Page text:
At dawn on a weekend day, the historical center of Chieti is reminiscent of a large deserted theater, with the spectacular stage of Corso Marrucino providing the backdrop. This is where we start, leaving the city and going down the hills towards the southwest on the stairways and paths through the surrounding area of the city that quickly opens up into the countryside. In front of us on the other side of the valley we see the first of a long series of hills extending from the mountains to the sea, separated by the valleys, where we will descend and then ascend again: five times today, before reaching our next stopping point, Canosa Sannita.
The Tratturo del Re, or Tratturo Magno, unwinds around Chieti to the south, between the Strada Fosso dell’Inferno and Colle Marcone. We left it to move up towards the city, and find it again now on our descent, at Contrada Campo di Roma. We have marked the trail on the map and must pay attention to it to not lose our way, because here where the trail blends in with the paved roads it is unrecognizable. But as soon as we get past the bridge at the bottom of the valley and start on a carriage road that moves up along the opposite slope, things change. We hear the barking of dogs from a kennel, and then nothing, only a trail that runs up the hillside between deserted fields and wild vegetation. Here is the trail! But every now and then it disappears, covered by grass and shrubs, so much so that we get lost and have to forge on through wild lands. But soon we understand: once you start the Tratturo, there is only one direction, even if you cannot see it: straight ahead!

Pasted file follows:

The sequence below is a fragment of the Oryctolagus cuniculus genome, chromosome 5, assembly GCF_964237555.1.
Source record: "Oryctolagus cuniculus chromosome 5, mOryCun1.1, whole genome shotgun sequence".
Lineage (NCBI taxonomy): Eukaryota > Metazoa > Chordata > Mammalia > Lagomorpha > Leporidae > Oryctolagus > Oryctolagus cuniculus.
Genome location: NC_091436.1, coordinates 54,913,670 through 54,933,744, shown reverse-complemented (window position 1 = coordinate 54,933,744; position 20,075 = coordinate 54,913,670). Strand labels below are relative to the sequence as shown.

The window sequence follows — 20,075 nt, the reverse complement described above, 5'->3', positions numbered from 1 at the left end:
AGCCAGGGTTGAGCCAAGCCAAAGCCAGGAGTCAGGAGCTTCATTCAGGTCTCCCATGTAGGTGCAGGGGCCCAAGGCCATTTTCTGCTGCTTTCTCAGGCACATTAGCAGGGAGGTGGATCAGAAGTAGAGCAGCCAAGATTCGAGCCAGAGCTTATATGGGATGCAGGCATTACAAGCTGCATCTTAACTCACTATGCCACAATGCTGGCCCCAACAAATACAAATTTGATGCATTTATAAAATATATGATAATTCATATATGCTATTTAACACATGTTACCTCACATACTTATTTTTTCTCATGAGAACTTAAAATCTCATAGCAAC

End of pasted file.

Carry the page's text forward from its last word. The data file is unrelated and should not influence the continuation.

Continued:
And so we ramble on through orchards and vineyards in Contrada Pantanella and descend the opposite slope until reaching a shady valley, where we stop to catch our breath. The heat is already intense, with only a few breaks at muddy springs, which don’t offer much refreshment. We continue up the steep slope and meet two farmers working the land. “Where are you headed?” “We are following the Tratturo.” “Very good, it passes right through here, but I am not sure if you will be able to always find it the farther you go. Up there is a house with a fountain, where you can stop.”
It was a blessed stop, because this hillside seemed to go on forever. “But you are already past halfway up the ascent,” the owner of fountain encouraged us, “and on the top you will see Contrada Piana, a name that should already make you happy. You can see the sea from up there.” And we really could see the sea, on the horizon towards the northeast, but not the coast where we were headed, which is much farther away, straight ahead of us.
At the end of a large plateau, the Trattura path enters a farm and once again moves down the valley, through an endless stream of vineyards. The proprietor confirms that we are on the right path, and wishes us well. Down in the valley, even though we can’t see it yet, sits the San Vincenzo church. It was definitely a stopping place once on the ancient Tratturo del Re, and we will stop there as well for lunch.